When any television series starts to hit it’s sixth or seventh season, the creators tend to want to shake things up a little. It doesn’t matter if it’s a drama, a comedy or even an anthology series, it’s a magic number. The creators throw in something like, Buffy gets a sister, a family adopts another child, a baby is born, etc… We’ve all seen it and can probably count how many times it’s been used.
American Horror Story: Roanoke aka season six of the anthology series, decided to shake up its formula and while it wasn’t the shot in the arm the series needed creatively, it did have some moments of shock. This season, the story was told as if the viewers were watching a reenactment of a haunted house story told with actors playing their real life counterparts. The series is titles My Roanoke Nightmare and it skews the reality television genre.
An interracial couple moves to a secluded house in the middle of nowhere. They are down on their luck and looking to try and get ahead financially. The house is being sold at auction and they win it from some of the Deliverance types bidding against them. There was an “incident” in Los Angeles that they also want to get away from a moving to the middle of the woods in North Carolina, I guess seemed like a good idea at the time.
The “real” people are shown in different interview segments cutting away from the actors playing them and showing what happened. The house was haunted and different spiritual entities come to life to torment the family and take away their daughter including The Butcher who claims that this is her land. During the Red moon she can come out and play sort of speak.
In the middle of the season, there’s a big twist, where the original My Roanoke Nightmare series ends and a new series, within the American Horror Story series begins. All the players are thrust into the house during the blood moon… And well… It’s a blood bath.
While reality television seems perfect for skewering, especially in a horror setting, it has been done before and even in a comedy series like The Comeback which was amazing. Roanoke suffers from a been there, done that feel even if the actors give it their all. Utility players Kathy Bates, Sarah Paulson, Angela Bassett, Evan Peters and Cuba Gooding Jr. do their best with the material and deliver great performances. There were times I jumped, times I loved what I was seeing and times I just scratched my head at the choices they made.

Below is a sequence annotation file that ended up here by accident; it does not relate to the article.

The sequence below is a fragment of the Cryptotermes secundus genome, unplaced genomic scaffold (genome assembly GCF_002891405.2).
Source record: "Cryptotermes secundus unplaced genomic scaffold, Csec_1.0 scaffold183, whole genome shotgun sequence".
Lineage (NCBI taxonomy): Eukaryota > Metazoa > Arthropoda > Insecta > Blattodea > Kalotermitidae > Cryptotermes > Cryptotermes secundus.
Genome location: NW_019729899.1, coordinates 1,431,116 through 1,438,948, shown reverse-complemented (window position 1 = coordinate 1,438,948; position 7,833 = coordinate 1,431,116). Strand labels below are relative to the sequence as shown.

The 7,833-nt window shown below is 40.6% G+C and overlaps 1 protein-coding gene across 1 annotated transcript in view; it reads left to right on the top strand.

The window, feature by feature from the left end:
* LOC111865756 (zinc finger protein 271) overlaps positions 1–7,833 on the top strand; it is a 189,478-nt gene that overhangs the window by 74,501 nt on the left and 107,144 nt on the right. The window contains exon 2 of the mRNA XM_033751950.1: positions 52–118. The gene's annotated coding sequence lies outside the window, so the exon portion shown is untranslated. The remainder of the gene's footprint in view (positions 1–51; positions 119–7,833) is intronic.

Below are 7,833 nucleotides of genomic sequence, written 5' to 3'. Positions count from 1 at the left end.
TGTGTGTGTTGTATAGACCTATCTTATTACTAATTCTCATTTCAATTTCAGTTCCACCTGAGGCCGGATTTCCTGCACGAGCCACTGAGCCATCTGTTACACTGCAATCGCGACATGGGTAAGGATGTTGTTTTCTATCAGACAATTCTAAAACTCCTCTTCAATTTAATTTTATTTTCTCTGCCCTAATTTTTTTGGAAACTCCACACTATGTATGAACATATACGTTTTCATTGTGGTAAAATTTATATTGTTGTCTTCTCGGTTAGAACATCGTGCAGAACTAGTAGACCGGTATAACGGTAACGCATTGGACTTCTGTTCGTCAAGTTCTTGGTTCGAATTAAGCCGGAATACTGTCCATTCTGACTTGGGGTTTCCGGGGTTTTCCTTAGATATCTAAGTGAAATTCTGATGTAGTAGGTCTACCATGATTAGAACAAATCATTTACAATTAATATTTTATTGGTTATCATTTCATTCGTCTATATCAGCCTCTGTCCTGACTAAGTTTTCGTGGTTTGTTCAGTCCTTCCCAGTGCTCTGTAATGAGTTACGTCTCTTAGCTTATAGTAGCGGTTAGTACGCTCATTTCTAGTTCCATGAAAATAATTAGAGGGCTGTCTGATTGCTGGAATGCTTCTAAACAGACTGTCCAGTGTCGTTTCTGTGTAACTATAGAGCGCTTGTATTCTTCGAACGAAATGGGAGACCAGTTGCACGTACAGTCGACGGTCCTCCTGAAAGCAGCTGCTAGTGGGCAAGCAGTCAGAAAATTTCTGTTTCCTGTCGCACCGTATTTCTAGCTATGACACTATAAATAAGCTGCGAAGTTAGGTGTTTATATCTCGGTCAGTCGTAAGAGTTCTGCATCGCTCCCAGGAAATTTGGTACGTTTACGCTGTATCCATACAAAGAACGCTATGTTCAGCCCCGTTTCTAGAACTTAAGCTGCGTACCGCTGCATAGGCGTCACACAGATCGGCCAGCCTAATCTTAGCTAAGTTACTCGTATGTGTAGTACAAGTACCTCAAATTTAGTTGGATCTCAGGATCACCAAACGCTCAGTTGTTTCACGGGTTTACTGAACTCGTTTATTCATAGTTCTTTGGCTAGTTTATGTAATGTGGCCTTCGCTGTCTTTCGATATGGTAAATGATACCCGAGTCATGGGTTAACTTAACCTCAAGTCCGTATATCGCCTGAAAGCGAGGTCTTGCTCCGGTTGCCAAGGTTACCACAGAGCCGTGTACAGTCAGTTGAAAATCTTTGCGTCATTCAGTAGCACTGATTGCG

In watching the series again, I admit I liked it more than I did the first time around, however it still seems clunky and not as smooth as the best seasons of American Horror Story like Coven. Here the characters were not fleshed out enough and given so many issues it was hard to keep up, alcoholism, abandonment, you name it, someone had it. I do admit though, I liked it way better on second viewing and the twists and turns didn’t feel so forced the second time around. I think this season was a good try to reinvent the show but I don’t think it was as successful as it could have been.
American Horror Story: Roanoke arrives on blu-ray in a fine transfer thanks to 20th Century Fox Entertainment. The series looks fantastic on high definition, the details are sharp and there is little fallout on the darker scenes. The picture quality overall is sharp and looks good. This season has a yellowish hue to go along with the remote and dry location, it tends to flatten out the picture a little but not so much that you can’t enjoy it. Overall, the picture quality is excellent on this release.
Special features included on this release are the Roanoke promos and the Paley Center for Media: Q & A with the cast.
Overall, I have to say, while Roanoke isn’t my favorite of the American Horror Story seasons, it fares better on Blu-ray. The performances are top notch and the plotting, while a little clumsy doesn’t seem as jarring as it did when the series first aired. I think there’s a lot of fun still to be had with American Horror Story, and recommend checking out this season.
American Horror Story: Roanoke is out now on Blu-ray!
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